Origin of elective
Examples from the Web for elective
Not hard to imagine what drives this number – money, the ever swelling lubricant of elective office.
Really, sortition strikes at the tension at the heart of elective representative democracy.Is It Time to Take a Chance on Random Representatives?|Michael Schulson|November 8, 2014|DAILY BEAST
But the O.R. has actually seen a huge decrease in elective surgeries.
It is not elective, it is not fun, and it certainly is not funny.From Britney to Bynes, Why Do We Love Watching Mentally Ill Celebs?|Molly Oswaks|October 17, 2014|DAILY BEAST
Often, having the elective time and being able to find an experience where you can get training is not the same.The Medical Community’s Hidden Abortion-Training War|Abigail Golden|February 27, 2014|DAILY BEAST
On taking his first elective office, the new President addressed a large crowd in the drizzling rain.
Oftentimes he holds no elective office, but may be an appointee of the government or State.The Cleverdale Mystery or, The Machine and its Wheels|W. A. Wilkins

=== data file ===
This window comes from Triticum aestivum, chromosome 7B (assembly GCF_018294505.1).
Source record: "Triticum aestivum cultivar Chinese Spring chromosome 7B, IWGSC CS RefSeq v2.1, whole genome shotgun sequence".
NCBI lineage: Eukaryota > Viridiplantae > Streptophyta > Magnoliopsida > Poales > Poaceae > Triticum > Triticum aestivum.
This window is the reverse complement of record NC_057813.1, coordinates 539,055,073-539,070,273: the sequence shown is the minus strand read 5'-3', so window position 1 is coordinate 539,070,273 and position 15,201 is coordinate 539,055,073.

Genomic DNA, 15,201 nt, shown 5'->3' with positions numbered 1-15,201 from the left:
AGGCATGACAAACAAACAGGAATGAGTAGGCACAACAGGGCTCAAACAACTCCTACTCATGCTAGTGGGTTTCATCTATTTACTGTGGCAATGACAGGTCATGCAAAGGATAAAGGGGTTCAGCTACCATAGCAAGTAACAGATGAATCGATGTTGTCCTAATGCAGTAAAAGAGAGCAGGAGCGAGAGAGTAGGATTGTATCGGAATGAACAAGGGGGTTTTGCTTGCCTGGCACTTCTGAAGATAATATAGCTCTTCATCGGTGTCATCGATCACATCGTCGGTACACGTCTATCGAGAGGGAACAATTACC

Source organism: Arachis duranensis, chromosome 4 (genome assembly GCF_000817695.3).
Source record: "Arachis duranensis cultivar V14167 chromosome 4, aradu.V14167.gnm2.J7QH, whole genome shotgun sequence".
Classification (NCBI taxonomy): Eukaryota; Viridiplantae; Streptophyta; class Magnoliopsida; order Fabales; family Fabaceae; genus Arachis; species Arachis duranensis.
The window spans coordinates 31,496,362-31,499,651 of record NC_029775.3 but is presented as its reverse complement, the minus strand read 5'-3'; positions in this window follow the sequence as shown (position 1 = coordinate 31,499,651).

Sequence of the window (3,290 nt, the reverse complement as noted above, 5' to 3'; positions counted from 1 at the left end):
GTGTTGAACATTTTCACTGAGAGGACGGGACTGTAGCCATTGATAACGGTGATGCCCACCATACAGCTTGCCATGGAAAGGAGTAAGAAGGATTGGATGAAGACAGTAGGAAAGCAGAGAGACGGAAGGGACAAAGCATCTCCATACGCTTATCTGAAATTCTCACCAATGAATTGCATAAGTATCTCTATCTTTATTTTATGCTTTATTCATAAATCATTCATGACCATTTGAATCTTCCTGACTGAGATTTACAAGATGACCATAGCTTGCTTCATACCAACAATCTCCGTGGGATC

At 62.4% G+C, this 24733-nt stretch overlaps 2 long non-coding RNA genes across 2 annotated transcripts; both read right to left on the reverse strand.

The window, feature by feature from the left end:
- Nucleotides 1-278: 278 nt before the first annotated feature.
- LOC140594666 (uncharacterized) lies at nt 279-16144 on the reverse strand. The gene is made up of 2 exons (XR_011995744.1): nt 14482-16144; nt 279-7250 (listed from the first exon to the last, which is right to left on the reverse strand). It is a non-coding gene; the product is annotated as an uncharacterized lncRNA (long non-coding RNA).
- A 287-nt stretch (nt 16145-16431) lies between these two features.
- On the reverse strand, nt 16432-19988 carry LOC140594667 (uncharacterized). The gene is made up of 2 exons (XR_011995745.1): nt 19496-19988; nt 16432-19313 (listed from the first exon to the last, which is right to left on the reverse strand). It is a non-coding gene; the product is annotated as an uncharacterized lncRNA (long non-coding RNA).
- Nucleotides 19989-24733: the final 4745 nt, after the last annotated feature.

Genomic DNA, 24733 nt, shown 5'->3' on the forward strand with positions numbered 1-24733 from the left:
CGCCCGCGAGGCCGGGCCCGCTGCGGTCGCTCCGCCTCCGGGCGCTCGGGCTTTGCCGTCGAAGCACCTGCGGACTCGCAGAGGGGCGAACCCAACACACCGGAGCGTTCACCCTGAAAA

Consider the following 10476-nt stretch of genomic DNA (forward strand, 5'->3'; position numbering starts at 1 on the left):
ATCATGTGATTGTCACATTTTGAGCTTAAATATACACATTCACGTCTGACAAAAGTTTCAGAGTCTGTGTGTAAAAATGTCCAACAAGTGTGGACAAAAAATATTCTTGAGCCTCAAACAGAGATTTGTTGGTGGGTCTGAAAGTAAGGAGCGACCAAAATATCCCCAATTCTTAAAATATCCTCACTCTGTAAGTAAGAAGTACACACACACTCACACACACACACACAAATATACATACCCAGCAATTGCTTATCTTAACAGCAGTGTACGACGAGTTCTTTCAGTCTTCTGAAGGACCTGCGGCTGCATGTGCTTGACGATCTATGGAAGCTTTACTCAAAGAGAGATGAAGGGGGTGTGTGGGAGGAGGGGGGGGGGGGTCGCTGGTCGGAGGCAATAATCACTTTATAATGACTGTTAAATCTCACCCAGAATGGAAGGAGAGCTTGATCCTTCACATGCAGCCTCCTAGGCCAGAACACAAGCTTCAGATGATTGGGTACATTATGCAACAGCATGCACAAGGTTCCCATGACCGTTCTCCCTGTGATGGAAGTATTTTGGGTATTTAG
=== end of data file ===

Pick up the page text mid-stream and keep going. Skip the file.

In neither colony were the public offices restricted to Quakers, and every Christian possessed the elective franchise.The Colonies 1492-1750|Reuben Gold Thwaites
To shift the elective power was only to give the monarchy other enemies, not to save it.
That the elective franchise shall not hereafter be denied to any person in this State on account of sex.
British Dictionary definitions for elective
Word Origin and History for elective
early 15c., from Late Latin electivus, from electus, past participle of eligere (see election). In reference to school subjects studied at the student's choice, first recorded 1847. As a noun, from 1701.